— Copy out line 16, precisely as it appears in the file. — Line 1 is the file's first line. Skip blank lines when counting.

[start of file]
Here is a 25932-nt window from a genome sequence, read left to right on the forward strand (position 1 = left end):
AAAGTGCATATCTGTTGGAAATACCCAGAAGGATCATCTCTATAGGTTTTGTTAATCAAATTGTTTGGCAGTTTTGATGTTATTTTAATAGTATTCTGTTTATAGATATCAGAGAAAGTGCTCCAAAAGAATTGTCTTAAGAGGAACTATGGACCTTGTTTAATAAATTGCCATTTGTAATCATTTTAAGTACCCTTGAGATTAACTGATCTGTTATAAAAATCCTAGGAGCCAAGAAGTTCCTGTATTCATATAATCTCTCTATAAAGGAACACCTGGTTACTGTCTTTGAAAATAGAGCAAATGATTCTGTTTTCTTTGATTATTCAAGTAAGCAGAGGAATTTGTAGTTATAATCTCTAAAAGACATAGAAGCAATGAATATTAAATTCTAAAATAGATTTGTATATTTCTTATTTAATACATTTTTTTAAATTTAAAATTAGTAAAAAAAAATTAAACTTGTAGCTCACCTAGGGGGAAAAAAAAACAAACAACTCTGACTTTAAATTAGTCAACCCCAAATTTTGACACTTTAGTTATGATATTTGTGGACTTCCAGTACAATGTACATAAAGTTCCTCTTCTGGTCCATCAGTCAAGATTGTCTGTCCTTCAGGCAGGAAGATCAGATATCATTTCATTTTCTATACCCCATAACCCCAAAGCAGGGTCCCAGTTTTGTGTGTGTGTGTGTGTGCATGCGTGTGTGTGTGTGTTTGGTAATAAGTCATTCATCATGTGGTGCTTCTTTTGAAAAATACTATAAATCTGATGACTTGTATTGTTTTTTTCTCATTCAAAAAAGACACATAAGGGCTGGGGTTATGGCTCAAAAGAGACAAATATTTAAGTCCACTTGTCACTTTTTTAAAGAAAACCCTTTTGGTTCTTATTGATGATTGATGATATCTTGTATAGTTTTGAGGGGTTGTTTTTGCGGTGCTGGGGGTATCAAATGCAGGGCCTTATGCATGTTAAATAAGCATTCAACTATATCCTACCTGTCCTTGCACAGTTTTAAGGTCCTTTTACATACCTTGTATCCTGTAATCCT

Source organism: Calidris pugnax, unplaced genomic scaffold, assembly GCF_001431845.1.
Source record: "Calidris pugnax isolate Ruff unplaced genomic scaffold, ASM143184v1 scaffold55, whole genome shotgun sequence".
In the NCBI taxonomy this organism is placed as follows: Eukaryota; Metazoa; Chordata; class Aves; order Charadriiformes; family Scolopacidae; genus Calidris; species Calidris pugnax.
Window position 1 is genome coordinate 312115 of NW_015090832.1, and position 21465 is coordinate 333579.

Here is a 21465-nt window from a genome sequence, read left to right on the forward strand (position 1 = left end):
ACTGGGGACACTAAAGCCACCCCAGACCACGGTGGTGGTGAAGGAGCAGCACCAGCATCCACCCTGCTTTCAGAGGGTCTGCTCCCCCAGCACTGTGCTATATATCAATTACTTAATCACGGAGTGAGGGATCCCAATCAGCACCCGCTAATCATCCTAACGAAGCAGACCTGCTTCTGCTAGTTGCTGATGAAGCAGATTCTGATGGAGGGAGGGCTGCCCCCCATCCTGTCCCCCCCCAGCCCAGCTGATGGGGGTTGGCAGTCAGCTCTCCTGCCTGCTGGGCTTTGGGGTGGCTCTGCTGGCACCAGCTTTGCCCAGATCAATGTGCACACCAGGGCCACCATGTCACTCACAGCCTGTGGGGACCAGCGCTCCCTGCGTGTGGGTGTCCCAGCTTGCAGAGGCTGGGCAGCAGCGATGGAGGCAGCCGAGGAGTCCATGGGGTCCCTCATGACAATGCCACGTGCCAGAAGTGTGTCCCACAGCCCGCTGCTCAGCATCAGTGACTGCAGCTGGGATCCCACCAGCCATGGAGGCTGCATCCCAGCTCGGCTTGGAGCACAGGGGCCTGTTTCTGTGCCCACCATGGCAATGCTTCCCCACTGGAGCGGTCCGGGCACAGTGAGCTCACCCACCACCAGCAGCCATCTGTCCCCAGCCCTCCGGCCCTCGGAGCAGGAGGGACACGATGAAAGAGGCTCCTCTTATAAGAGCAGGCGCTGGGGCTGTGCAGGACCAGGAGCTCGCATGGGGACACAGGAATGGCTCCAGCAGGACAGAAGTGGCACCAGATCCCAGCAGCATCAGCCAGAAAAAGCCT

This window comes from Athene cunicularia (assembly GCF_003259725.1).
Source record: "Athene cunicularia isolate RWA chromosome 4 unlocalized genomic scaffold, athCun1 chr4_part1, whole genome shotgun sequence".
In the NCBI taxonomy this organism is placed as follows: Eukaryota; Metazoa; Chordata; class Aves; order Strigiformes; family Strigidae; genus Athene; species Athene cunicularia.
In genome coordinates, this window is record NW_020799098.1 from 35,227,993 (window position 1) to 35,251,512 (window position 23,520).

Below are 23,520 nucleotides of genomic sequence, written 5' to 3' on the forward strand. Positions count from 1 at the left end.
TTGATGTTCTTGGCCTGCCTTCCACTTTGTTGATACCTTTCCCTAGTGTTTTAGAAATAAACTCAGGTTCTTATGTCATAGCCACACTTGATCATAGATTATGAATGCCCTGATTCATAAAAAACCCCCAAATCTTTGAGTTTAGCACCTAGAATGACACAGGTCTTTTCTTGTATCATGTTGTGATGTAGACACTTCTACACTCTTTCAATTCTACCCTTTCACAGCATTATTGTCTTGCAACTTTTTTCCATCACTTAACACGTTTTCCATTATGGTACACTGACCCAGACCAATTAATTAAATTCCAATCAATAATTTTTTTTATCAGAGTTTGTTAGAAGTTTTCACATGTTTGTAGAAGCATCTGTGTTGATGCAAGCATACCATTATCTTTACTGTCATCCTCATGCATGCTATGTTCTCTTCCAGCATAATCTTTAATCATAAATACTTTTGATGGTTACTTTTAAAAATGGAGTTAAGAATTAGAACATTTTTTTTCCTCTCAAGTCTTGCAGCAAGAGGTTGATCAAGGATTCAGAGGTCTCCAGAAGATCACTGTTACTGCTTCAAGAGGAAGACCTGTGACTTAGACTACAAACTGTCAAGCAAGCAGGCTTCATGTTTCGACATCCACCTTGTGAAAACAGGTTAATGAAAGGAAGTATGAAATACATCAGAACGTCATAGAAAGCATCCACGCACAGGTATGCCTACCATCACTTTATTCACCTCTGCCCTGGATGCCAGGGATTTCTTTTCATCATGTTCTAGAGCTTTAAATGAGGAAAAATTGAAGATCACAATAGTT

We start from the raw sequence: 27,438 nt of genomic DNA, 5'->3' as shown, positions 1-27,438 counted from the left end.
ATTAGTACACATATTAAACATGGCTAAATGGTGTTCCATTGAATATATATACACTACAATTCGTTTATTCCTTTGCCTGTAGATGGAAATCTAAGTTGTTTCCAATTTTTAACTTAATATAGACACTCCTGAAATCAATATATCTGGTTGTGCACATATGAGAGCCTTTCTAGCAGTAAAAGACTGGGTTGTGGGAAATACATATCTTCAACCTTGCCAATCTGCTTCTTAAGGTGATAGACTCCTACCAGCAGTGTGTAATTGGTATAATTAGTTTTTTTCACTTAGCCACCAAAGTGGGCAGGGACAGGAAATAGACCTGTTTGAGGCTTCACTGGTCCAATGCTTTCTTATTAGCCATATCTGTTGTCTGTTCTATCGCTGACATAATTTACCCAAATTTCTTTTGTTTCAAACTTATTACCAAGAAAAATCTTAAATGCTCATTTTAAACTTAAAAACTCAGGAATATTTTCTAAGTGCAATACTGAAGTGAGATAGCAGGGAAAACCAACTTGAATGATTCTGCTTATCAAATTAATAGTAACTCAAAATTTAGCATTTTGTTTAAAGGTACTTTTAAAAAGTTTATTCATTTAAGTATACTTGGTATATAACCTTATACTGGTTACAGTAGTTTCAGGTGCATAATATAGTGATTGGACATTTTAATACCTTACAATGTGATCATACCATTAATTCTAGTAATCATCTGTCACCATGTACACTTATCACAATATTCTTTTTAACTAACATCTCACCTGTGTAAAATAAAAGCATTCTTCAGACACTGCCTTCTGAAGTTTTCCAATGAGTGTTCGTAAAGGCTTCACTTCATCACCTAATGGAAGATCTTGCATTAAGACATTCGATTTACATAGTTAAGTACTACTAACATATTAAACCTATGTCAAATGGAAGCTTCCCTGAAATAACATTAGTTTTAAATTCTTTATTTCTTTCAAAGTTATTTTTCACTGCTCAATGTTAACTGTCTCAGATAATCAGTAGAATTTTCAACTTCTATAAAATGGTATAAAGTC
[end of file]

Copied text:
ATTAGTACACATATTAAACATGGCTAAATGGTGTTCCATTGAATATATATACACTACAATTCGTTTATTCCTTTGCCTGTAGATGGAAATCTAAGTTGTTTCCAATTTTTAACTTAATATAGACACTCCTGAAATCAATATATCTGGTTGTGCACATATGAGAGCCTTTCTAGCAGTAAAAGACTGGGTTGTGGGAAATACATATCTTCAACCTTGCCAATCTGCTTCTTAAGGTGATAGACTCCTACCAGCAGTGTGTAATTGGTATAATTAGTTTTTTTCACTTAGCCACCAAAGTGGGCAGGGACAGGAAATAGACCTGTTTGAGGCTTCACTGGTCCAATGCTTTCTTATTAGCCATATCTGTTGTCTGTTCTATCGCTGACATAATTTACCCAAATTTCTTTTGTTTCAAACTTATTACCAAGAAAAATCTTAAATGCTCATTTTAAACTTAAAAACTCAGGAATATTTTCTAAGTGCAATACTGAAGTGAGATAGCAGGGAAAACCAACTTGAATGATTCTGCTTATCAAATTAATAGTAACTCAAAATTTAGCATTTTGTTTAAAGGTACTTTTAAAAAGTTTATTCATTTAAGTATACTTGGTATATAACCTTATACTGGTTACAGTAGTTTCAGGTGCATAATATAGTGATTGGACATTTTAATACCTTACAATGTGATCATACCATTAATTCTAGTAATCATCTGTCACCATGTACACTTATCACAATATTCTTTTTAACTAACATCTCACCTGTGTAAAATAAAAGCATTCTTCAGACACTGCCTTCTGAAGTTTTCCAATGAGTGTTCGTAAAGGCTTCACTTCATCACCTAATGGAAGATCTTGCATTAAGACATTCGATTTACATAGTTAAGTACTACTAACATATTAAACCTATGTCAAATGGAAGCTTCCCTGAAATAACATTAGTTTTAAATTCTTTATTTCTTTCAAAGTTATTTTTCACTGCTCAATGTTAACTGTCTCAGATAATCAGTAGAATTTTCAACTTCTATAAAATGGTATAAAGTC